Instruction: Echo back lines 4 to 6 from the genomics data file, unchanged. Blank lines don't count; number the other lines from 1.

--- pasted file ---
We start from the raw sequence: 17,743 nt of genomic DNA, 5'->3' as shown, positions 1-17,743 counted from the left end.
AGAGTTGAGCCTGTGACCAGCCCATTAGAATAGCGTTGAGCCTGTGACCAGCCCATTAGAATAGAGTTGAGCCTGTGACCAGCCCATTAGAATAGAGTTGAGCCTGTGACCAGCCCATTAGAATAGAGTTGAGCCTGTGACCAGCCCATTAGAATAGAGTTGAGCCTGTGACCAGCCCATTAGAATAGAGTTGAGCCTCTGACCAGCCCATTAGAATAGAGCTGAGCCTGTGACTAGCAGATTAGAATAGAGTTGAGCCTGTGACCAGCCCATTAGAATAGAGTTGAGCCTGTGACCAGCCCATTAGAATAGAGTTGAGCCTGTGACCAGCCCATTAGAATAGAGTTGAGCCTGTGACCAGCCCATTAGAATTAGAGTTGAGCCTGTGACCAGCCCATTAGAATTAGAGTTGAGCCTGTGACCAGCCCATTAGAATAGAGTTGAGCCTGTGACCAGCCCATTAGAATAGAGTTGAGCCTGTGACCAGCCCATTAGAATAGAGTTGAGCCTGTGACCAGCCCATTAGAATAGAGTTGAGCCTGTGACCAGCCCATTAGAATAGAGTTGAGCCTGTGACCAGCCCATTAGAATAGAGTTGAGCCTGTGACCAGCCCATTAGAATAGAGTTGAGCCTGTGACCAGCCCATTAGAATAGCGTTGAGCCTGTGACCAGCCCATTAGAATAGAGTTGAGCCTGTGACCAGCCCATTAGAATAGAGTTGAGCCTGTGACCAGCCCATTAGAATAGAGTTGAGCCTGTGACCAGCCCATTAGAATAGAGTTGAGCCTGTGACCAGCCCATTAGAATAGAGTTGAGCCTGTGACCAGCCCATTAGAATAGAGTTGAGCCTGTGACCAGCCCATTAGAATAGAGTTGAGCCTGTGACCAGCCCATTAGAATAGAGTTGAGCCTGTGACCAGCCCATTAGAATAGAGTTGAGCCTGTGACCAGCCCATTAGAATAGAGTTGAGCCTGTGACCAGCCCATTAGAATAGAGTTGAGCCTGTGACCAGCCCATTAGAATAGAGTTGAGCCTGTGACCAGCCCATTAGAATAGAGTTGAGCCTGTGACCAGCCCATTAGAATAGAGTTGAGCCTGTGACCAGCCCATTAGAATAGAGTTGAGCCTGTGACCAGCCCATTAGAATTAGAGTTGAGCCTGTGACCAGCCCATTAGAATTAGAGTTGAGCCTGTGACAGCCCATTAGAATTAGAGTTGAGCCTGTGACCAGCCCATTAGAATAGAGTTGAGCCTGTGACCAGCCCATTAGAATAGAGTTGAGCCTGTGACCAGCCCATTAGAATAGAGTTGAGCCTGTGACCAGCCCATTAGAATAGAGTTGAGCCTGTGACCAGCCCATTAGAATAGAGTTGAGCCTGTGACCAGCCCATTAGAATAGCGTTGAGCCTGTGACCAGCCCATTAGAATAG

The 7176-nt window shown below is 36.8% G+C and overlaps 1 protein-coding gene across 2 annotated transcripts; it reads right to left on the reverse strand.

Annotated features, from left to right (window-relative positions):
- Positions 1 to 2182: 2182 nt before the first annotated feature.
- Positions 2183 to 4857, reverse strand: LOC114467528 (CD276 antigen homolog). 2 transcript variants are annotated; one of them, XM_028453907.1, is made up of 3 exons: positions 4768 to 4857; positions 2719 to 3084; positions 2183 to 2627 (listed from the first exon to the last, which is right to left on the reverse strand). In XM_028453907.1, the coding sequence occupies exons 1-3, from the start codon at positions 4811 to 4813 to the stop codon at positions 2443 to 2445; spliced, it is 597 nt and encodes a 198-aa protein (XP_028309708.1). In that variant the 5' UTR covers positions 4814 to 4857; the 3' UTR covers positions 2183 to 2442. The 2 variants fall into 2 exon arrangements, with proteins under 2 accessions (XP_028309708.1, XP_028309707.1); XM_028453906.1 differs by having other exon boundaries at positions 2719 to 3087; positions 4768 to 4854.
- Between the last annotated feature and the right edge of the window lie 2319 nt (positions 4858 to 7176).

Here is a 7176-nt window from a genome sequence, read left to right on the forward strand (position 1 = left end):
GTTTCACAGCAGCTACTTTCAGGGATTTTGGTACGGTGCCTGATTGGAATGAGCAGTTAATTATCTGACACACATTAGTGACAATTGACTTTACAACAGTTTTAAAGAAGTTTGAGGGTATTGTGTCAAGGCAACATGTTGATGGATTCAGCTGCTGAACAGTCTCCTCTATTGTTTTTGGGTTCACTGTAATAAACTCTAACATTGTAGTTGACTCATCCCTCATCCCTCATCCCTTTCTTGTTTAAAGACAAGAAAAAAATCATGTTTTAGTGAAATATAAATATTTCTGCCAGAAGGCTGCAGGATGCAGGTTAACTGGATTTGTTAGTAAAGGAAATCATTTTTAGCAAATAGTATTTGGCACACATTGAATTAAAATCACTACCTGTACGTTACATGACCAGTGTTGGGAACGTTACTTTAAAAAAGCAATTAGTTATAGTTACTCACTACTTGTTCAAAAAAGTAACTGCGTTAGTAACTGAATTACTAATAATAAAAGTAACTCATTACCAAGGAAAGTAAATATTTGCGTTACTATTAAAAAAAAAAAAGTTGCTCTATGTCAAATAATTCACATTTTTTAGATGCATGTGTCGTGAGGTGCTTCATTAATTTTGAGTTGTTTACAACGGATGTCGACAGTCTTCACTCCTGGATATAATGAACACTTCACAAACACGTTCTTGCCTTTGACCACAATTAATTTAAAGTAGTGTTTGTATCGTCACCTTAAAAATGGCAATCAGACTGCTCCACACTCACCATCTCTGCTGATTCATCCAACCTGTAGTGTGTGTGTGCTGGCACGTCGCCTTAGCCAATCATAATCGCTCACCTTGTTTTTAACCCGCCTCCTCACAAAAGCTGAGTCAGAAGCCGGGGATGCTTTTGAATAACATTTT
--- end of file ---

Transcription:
Annotated features, from left to right (window-relative positions):
- Positions 1 to 2182: 2182 nt before the first annotated feature.
- Positions 2183 to 4857, reverse strand: LOC114467528 (CD276 antigen homolog). 2 transcript variants are annotated; one of them, XM_028453907.1, is made up of 3 exons: positions 4768 to 4857; positions 2719 to 3084; positions 2183 to 2627 (listed from the first exon to the last, which is right to left on the reverse strand). In XM_028453907.1, the coding sequence occupies exons 1-3, from the start codon at positions 4811 to 4813 to the stop codon at positions 2443 to 2445; spliced, it is 597 nt and encodes a 198-aa protein (XP_028309708.1). In that variant the 5' UTR covers positions 4814 to 4857; the 3' UTR covers positions 2183 to 2442. The 2 variants fall into 2 exon arrangements, with proteins under 2 accessions (XP_028309708.1, XP_028309707.1); XM_028453906.1 differs by having other exon boundaries at positions 2719 to 3087; positions 4768 to 4854.